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Mequon considering changes to boost development along Port Washington Road

Aim is to draw adults without kids, families near Port Road

Feb. 28, 2012

Mequon - Property along North Port Washington Road from Highland to Pioneer roads currently is zoned rural residential for the most part but the city is taking a look at changes that would bring more housing to the area as well as commercial development at the major intersections of Port Washington and Highland and Pioneer roads.

The area, identified as the east growth area in city staff's housing policy analysis, is one of three in the city that is being considered as locations for housing that will appeal to adults without children as well as families.

A concept land use map developed by the planning department shows both single family and multiple family housing along the corridor and also along an area of Oriole Lane. The proposal envisions extending the city's sewer service both east and west of Port Washington Road as well as to a small area on the east side of Interstate 43 north of Concordia University. Concordia has sewer service as does St. Mary's Ozaukee Hospital, on the west side of Port Washington Road.

Director of Community Development Kim Tollefson said development along the corridor has been stagnant for the last five years. Only Christ Church and one single family home were built.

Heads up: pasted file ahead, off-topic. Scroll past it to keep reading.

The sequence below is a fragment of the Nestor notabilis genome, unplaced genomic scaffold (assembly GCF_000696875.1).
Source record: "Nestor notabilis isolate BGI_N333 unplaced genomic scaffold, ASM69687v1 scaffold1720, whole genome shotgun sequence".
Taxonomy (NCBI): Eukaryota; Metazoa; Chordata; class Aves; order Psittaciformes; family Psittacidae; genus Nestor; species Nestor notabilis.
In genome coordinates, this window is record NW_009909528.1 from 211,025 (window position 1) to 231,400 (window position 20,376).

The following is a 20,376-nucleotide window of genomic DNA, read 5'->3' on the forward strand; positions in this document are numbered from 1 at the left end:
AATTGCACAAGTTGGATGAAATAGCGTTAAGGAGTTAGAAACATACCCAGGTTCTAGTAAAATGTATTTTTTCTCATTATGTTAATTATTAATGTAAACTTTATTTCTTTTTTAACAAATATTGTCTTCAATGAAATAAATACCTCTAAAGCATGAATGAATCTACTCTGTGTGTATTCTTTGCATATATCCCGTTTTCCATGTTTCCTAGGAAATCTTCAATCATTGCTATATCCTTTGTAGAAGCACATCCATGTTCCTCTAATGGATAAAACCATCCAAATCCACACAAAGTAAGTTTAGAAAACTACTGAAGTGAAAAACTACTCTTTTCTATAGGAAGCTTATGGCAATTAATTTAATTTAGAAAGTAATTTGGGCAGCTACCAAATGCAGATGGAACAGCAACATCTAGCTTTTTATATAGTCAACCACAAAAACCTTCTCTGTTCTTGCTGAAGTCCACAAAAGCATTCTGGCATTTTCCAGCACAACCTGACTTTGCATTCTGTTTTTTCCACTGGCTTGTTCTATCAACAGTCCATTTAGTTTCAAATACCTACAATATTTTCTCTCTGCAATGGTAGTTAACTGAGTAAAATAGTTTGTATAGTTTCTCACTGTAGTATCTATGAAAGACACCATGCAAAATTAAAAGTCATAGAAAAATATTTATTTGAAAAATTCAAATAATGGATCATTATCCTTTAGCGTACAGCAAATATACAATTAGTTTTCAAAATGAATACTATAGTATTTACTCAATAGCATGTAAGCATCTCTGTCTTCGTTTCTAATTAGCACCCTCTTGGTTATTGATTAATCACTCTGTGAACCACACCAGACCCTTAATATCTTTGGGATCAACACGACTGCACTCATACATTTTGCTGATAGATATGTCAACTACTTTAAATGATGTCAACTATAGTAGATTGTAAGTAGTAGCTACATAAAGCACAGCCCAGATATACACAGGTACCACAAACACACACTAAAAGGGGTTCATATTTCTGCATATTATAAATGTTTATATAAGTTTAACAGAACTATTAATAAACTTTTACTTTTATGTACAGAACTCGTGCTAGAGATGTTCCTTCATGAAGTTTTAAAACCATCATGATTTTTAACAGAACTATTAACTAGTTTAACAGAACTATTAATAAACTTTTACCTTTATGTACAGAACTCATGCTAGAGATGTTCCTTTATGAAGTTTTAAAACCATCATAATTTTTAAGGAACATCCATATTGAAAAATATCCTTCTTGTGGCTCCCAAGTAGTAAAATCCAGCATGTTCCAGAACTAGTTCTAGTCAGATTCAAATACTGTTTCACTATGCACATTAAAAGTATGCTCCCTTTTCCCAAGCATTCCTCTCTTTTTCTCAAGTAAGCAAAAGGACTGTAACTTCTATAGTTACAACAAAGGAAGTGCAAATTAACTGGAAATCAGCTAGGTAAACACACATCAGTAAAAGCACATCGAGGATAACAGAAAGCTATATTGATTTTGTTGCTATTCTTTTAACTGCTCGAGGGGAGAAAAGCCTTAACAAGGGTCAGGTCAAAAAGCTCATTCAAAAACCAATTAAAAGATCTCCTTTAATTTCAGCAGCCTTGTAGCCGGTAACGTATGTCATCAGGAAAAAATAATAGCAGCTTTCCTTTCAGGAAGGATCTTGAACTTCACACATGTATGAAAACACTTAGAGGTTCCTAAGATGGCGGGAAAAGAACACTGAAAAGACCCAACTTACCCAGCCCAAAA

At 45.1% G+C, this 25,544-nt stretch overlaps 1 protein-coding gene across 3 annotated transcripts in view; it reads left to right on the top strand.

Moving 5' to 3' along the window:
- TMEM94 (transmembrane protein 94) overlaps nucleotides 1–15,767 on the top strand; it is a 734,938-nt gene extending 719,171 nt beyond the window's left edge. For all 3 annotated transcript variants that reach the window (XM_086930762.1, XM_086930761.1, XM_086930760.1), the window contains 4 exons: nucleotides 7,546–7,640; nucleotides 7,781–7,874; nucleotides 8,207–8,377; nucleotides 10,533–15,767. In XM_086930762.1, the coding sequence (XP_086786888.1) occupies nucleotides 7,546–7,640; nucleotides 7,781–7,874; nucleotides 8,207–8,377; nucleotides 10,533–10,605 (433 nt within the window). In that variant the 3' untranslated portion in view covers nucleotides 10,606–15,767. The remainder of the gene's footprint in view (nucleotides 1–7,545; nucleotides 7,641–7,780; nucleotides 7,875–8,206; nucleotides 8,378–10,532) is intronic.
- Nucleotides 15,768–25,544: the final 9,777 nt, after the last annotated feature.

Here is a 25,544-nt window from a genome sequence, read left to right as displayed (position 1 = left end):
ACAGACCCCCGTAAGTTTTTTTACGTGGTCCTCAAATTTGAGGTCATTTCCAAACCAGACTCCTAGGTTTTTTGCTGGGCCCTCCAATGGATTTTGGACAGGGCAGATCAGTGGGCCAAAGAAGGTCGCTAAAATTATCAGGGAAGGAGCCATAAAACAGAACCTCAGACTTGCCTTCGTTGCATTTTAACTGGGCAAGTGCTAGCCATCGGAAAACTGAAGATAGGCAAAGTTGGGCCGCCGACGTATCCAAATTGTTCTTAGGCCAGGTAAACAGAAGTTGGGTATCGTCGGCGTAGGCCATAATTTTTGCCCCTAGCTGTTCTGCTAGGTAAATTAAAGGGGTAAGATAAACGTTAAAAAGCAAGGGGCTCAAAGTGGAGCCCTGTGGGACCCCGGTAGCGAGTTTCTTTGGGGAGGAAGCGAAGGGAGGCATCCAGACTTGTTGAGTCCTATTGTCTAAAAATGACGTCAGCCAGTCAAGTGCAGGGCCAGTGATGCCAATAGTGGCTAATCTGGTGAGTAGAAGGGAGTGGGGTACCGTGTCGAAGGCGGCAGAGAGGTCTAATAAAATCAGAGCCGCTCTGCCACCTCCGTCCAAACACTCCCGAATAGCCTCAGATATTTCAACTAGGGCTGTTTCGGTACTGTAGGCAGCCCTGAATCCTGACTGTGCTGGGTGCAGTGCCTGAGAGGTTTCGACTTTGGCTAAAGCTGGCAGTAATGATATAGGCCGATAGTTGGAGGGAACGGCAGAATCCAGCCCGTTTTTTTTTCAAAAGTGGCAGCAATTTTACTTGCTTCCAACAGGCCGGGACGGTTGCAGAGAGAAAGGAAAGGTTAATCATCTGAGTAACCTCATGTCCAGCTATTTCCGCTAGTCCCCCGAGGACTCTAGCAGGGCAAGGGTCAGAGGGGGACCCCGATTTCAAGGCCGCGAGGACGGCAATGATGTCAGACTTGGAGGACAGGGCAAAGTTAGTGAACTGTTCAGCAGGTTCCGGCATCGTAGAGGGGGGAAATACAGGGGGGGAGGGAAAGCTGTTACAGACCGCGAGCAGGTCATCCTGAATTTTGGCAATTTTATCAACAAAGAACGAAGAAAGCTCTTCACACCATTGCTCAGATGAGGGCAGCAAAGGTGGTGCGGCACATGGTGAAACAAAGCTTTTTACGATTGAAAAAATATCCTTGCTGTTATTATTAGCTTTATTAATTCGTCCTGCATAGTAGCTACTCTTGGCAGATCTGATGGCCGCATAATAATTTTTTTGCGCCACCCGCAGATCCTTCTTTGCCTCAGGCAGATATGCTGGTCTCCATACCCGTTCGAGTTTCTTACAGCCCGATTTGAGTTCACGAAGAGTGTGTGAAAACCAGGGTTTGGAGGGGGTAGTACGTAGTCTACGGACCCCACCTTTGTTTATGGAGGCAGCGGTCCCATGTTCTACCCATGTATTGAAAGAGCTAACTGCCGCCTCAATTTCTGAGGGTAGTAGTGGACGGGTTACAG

"Planning staff questions if this really has rural character," Tollefson said of the strip at the Feb. 21 Common Council meeting.

Adding more dense residential development would bring people to the area to support commercial development at the two previously mentioned intersections. Tollefson said they would be suitable for eateries, small scale retail shops, professional offices or day cares. The Pioneer Road intersection might be suitable for somewhat larger scale commercial development because of its access to Interstate 43, she said.

The land in the area is dotted with wetlands, which would limit growth to a certain degree.

"Some of the properties with a lot of wetlands could lead to a lot of smaller lots being crushed into the area," Alderman Dale Mayr said. "While we all want development at Pioneer Road, we have to remember we have some other critical areas for redevelopment."

Mayr said that developers flock to green areas because it is easier and less expensive to develop them.

Alderman Dan Abendroth suggested forming a committee to study the land use, similar to what was done in the 1990s.

While the housing policy was a topic of discussion only, there seemed to be consensus for Mayor Curt Gielow to form a committee.

Because the area is largely undeveloped, the city would need to consider infrastructure needs, including the potential costs and impacts. Should city officials want to extend sewers, the city would need to bring a proposal to the Milwaukee Metropolitan Sewerage District. The Sewer Utility Commission was scheduled to discuss housing density and its impact at a meeting Feb. 28.

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